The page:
London-based Vedanta Resources is studying how to produce cobalt for use in batteries to take advantage of the electric car revolution.
Another diversified miner is betting on the electric car revolution and surging demand for metals such as cobalt.
London-based Vedanta Resources (LSE:VED) is now studying how to produce cobalt for use in batteries, CEO Tom Albanese said on Tuesday (August 15).
The company currently mines cobalt as a by-product of copper, producing a total of 1,000 tonnes of cobalt-copper alloy per year. But increasing demand for electric vehicles (EVs) has prompted the company to look at producing cobalt suitable for the lithium-ion batteries that power them.
“As cobalt is becoming more exciting, we are looking to determine the right engineering solution to produce cobalt [for batteries] rather than a copper-cobalt alloy,” Albanese told Reuters.
In Zambia, Vedanta subsidiary Konkola Copper Mines operates three mines near the Democratic Republic of Congo, the world’s largest cobalt-producing country. In March, Vedanta announced plans to invest $1 billion to continue to upgrade and expand the business.
Going forward the company aims to produce 3,000 to 4,000 tonnes of pure cobalt per year, it said in a conference call.
Vedanta’s move comes after the news that many car manufacturers, including Volvo (STO:VOLV) and BMW (ETR:BMW), will electrify most of their models by the end of the decade. What’s more, countries around the world, including the UK and France, have outlined plans to ban fossil fuel cars and shift to EVs.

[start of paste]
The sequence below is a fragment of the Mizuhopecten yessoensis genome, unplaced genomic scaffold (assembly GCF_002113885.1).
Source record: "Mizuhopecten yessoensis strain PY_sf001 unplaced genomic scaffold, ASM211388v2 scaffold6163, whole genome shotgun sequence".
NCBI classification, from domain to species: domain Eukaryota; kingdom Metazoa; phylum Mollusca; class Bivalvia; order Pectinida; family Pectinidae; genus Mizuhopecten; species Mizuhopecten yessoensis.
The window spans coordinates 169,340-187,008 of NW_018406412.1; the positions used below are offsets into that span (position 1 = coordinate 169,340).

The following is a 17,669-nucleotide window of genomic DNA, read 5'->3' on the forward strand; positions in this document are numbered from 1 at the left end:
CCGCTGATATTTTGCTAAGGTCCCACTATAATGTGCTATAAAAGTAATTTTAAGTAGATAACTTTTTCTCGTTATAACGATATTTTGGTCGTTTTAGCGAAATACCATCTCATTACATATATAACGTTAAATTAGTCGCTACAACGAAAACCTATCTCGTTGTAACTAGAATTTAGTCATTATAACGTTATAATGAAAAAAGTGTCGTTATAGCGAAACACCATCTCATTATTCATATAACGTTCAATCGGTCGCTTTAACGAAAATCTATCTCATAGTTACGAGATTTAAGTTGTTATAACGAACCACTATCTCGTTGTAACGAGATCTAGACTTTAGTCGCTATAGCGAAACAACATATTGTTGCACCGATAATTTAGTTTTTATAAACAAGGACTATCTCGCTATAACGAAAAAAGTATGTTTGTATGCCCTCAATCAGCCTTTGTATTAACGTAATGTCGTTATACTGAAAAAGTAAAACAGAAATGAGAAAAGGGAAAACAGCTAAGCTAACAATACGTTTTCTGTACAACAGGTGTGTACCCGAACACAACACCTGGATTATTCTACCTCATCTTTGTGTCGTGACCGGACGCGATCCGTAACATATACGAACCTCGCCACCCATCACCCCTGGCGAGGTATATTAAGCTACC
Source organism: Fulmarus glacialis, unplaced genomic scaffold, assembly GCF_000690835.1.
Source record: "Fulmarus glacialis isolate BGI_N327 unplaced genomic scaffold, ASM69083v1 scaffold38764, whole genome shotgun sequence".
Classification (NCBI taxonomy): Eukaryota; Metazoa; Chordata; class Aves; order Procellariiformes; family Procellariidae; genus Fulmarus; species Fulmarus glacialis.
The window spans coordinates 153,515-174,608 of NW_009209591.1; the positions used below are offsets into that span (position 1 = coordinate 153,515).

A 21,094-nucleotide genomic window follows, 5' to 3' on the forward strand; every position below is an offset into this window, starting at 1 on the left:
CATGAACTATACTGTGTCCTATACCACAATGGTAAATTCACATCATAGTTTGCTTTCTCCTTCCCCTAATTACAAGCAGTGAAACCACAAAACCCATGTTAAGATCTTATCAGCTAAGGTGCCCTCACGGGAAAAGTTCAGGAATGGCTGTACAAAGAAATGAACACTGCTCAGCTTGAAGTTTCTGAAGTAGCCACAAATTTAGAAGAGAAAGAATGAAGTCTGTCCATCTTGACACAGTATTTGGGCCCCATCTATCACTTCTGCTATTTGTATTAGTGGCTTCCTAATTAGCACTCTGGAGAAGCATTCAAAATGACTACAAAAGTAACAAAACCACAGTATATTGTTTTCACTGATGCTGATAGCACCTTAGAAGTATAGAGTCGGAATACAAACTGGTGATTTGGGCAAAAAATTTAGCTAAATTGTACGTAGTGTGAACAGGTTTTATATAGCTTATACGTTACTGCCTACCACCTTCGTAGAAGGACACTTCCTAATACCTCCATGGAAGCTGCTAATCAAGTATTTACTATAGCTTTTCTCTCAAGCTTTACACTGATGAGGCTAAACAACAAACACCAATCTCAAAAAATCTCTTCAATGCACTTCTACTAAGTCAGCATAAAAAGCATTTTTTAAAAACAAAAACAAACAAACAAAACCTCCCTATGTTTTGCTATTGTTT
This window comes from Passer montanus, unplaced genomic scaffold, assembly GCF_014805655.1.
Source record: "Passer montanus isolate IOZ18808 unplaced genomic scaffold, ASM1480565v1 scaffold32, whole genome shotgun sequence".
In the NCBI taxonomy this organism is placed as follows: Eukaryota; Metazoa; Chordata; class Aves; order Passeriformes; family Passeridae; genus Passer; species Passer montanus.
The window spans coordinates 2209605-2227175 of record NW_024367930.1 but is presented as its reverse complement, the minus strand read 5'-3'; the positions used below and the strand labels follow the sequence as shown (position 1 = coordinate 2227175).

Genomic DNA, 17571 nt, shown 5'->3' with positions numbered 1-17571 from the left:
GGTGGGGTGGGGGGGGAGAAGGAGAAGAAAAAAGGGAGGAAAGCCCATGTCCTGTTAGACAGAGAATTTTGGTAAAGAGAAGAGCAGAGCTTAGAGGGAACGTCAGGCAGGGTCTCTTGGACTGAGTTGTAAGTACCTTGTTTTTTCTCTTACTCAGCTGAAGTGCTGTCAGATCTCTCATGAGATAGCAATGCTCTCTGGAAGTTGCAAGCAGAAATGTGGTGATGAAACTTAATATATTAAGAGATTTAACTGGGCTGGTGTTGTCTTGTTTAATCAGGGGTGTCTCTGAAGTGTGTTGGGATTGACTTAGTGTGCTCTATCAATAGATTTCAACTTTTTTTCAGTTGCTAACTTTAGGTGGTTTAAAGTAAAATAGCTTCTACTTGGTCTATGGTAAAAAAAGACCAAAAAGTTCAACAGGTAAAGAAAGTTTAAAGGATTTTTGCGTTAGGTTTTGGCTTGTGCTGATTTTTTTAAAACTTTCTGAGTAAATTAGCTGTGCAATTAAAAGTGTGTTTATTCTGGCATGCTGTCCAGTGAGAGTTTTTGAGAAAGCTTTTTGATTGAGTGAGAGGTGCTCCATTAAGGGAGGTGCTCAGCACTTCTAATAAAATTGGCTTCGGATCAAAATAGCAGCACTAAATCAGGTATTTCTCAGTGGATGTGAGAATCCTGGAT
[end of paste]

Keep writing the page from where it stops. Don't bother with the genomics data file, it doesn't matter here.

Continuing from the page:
Demand for cobalt is expected to jump from 46,000 tonnes in 2016 to 76,000 tonnes by 2020. In fact, many experts predict the market will be in deficit by the end of the decade.
Vedanta is not the only diversified miner hoping to take advantage of the electric car revolution. Earlier this year, Swiss giant Glencore (LSE:GLEN) upped its stake in two copper-cobalt operations in the DRC, Katanga Mining and Mutanda Mining, investing $960 million. In July, the company signed a massive cobalt deal with a Chinese firm.
“The potential large-scale roll-out of electric vehicles and energy storage systems looks set to unlock material new sources of demand for enabling underlying commodities, including copper, cobalt, zinc and nickel,” Glencore CEO Ivan Glasenberg said during a conference call last week.
Glencore’s share price has surged more than 19 percent this year, beating many of its competitors, including Vedanta, in part because of its narrative on electric cars, analysts have said.
Vedanta, which continues to face challenges in Zambia, has seen its share price decline 20 percent year-to-date. At close of day in London on Tuesday, Vedanta was trading at GBX701.83.
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Securities Disclosure: I, Priscila Barrera, hold no direct investment interest in any company mentioned in this article.